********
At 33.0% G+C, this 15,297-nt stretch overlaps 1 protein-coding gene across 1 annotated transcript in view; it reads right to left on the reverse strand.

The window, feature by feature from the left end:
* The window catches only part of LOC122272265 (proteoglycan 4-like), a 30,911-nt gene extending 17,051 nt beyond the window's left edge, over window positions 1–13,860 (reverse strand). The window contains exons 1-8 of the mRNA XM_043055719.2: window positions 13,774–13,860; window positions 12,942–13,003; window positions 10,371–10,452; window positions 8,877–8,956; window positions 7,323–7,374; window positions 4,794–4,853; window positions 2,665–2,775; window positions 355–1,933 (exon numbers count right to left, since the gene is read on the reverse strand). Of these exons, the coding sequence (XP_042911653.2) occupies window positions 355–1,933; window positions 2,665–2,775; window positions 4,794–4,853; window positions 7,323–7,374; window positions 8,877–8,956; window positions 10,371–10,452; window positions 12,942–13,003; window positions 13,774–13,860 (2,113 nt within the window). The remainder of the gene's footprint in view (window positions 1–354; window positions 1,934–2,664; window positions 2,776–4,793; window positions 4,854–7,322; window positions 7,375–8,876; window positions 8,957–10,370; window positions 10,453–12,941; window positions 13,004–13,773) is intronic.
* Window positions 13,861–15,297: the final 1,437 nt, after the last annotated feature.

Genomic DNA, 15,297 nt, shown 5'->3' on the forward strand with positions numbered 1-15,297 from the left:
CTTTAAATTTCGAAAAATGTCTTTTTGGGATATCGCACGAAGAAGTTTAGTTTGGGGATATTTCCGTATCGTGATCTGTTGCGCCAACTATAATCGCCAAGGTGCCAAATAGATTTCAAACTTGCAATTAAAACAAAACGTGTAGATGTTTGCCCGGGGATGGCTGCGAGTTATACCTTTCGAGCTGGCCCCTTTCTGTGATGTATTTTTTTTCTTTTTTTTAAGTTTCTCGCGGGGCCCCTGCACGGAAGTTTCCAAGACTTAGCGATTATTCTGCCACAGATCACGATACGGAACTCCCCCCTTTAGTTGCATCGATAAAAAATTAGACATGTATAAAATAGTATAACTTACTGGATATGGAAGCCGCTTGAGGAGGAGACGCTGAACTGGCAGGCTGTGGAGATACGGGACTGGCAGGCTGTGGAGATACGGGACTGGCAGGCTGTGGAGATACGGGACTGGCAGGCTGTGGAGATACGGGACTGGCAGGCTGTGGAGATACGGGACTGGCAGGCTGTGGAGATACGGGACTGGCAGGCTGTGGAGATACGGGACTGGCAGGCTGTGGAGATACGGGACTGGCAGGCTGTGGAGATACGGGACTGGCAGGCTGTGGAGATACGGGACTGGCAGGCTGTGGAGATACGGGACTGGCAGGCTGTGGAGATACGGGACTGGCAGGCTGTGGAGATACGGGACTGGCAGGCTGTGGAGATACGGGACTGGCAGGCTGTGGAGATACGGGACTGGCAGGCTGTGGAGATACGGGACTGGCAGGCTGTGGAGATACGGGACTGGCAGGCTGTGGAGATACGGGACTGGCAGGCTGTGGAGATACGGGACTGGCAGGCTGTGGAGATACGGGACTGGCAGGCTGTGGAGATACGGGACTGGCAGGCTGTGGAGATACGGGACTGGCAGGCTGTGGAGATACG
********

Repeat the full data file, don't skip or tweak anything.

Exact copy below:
At 33.0% G+C, this 15,297-nt stretch overlaps 1 protein-coding gene across 1 annotated transcript in view; it reads right to left on the reverse strand.

The window, feature by feature from the left end:
* The window catches only part of LOC122272265 (proteoglycan 4-like), a 30,911-nt gene extending 17,051 nt beyond the window's left edge, over window positions 1–13,860 (reverse strand). The window contains exons 1-8 of the mRNA XM_043055719.2: window positions 13,774–13,860; window positions 12,942–13,003; window positions 10,371–10,452; window positions 8,877–8,956; window positions 7,323–7,374; window positions 4,794–4,853; window positions 2,665–2,775; window positions 355–1,933 (exon numbers count right to left, since the gene is read on the reverse strand). Of these exons, the coding sequence (XP_042911653.2) occupies window positions 355–1,933; window positions 2,665–2,775; window positions 4,794–4,853; window positions 7,323–7,374; window positions 8,877–8,956; window positions 10,371–10,452; window positions 12,942–13,003; window positions 13,774–13,860 (2,113 nt within the window). The remainder of the gene's footprint in view (window positions 1–354; window positions 1,934–2,664; window positions 2,776–4,793; window positions 4,854–7,322; window positions 7,375–8,876; window positions 8,957–10,370; window positions 10,453–12,941; window positions 13,004–13,773) is intronic.
* Window positions 13,861–15,297: the final 1,437 nt, after the last annotated feature.

Genomic DNA, 15,297 nt, shown 5'->3' on the forward strand with positions numbered 1-15,297 from the left:
CTTTAAATTTCGAAAAATGTCTTTTTGGGATATCGCACGAAGAAGTTTAGTTTGGGGATATTTCCGTATCGTGATCTGTTGCGCCAACTATAATCGCCAAGGTGCCAAATAGATTTCAAACTTGCAATTAAAACAAAACGTGTAGATGTTTGCCCGGGGATGGCTGCGAGTTATACCTTTCGAGCTGGCCCCTTTCTGTGATGTATTTTTTTTCTTTTTTTTAAGTTTCTCGCGGGGCCCCTGCACGGAAGTTTCCAAGACTTAGCGATTATTCTGCCACAGATCACGATACGGAACTCCCCCCTTTAGTTGCATCGATAAAAAATTAGACATGTATAAAATAGTATAACTTACTGGATATGGAAGCCGCTTGAGGAGGAGACGCTGAACTGGCAGGCTGTGGAGATACGGGACTGGCAGGCTGTGGAGATACGGGACTGGCAGGCTGTGGAGATACGGGACTGGCAGGCTGTGGAGATACGGGACTGGCAGGCTGTGGAGATACGGGACTGGCAGGCTGTGGAGATACGGGACTGGCAGGCTGTGGAGATACGGGACTGGCAGGCTGTGGAGATACGGGACTGGCAGGCTGTGGAGATACGGGACTGGCAGGCTGTGGAGATACGGGACTGGCAGGCTGTGGAGATACGGGACTGGCAGGCTGTGGAGATACGGGACTGGCAGGCTGTGGAGATACGGGACTGGCAGGCTGTGGAGATACGGGACTGGCAGGCTGTGGAGATACGGGACTGGCAGGCTGTGGAGATACGGGACTGGCAGGCTGTGGAGATACGGGACTGGCAGGCTGTGGAGATACGGGACTGGCAGGCTGTGGAGATACGGGACTGGCAGGCTGTGGAGATACGGGACTGGCAGGCTGTGGAGATACGGGACTGGCAGGCTGTGGAGATACGGGACTGGCAGGCTGTGGAGATACG